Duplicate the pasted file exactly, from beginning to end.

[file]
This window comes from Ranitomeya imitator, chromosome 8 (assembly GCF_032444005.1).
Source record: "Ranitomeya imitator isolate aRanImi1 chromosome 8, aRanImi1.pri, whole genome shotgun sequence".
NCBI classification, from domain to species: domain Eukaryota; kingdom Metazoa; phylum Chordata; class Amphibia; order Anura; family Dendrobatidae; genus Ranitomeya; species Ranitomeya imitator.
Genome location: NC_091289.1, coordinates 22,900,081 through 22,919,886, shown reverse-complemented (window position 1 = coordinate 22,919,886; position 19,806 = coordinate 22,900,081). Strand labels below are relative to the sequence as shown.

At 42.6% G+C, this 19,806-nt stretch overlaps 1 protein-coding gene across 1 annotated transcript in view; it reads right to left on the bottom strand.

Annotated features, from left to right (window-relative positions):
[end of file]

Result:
This window comes from Ranitomeya imitator, chromosome 8 (assembly GCF_032444005.1).
Source record: "Ranitomeya imitator isolate aRanImi1 chromosome 8, aRanImi1.pri, whole genome shotgun sequence".
NCBI classification, from domain to species: domain Eukaryota; kingdom Metazoa; phylum Chordata; class Amphibia; order Anura; family Dendrobatidae; genus Ranitomeya; species Ranitomeya imitator.
Genome location: NC_091289.1, coordinates 22,900,081 through 22,919,886, shown reverse-complemented (window position 1 = coordinate 22,919,886; position 19,806 = coordinate 22,900,081). Strand labels below are relative to the sequence as shown.

At 42.6% G+C, this 19,806-nt stretch overlaps 1 protein-coding gene across 1 annotated transcript in view; it reads right to left on the bottom strand.

Annotated features, from left to right (window-relative positions):